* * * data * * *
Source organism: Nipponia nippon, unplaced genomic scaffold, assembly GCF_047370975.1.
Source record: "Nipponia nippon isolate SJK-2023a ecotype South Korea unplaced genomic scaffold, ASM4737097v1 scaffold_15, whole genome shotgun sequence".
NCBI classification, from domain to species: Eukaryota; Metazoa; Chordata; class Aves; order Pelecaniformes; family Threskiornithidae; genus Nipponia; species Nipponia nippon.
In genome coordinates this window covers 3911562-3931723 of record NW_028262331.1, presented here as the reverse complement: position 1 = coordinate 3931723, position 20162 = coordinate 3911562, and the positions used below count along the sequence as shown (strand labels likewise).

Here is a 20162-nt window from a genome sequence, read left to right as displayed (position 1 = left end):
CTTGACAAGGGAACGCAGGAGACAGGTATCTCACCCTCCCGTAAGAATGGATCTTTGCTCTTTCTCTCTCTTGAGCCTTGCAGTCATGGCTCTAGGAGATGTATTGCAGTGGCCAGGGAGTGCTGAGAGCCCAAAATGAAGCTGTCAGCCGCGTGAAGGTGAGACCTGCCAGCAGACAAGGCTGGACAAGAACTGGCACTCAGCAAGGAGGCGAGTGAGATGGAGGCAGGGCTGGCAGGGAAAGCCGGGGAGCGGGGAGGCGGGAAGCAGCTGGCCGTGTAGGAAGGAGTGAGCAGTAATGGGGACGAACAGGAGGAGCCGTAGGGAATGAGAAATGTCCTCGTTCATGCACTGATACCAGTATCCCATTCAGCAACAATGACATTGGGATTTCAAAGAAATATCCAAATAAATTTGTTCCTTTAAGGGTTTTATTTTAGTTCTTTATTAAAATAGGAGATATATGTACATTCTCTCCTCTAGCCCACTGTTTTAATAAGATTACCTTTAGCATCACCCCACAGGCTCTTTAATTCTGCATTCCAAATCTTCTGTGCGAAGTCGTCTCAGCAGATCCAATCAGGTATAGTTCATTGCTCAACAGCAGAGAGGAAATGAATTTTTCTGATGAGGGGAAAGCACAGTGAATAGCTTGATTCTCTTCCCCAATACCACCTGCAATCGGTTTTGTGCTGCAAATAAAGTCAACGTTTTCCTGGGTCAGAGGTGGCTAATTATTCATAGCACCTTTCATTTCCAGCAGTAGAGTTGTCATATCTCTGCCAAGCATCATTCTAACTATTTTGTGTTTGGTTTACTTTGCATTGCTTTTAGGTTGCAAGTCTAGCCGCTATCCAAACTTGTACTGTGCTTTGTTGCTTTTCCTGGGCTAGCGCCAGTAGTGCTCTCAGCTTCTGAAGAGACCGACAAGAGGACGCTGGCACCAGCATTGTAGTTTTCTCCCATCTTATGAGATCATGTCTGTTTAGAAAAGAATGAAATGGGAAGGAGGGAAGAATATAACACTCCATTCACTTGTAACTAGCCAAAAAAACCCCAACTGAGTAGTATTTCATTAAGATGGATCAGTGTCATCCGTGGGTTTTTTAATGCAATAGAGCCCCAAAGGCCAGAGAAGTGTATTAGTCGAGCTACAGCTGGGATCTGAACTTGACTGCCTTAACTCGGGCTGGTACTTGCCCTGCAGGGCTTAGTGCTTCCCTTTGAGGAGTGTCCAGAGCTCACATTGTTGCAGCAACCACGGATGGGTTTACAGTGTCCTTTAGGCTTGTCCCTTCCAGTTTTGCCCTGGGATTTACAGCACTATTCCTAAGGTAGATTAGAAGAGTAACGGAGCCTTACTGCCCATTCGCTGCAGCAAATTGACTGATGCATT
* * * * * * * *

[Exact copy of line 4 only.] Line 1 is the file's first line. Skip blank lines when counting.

In genome coordinates this window covers 3911562-3931723 of record NW_028262331.1, presented here as the reverse complement: position 1 = coordinate 3931723, position 20162 = coordinate 3911562, and the positions used below count along the sequence as shown (strand labels likewise).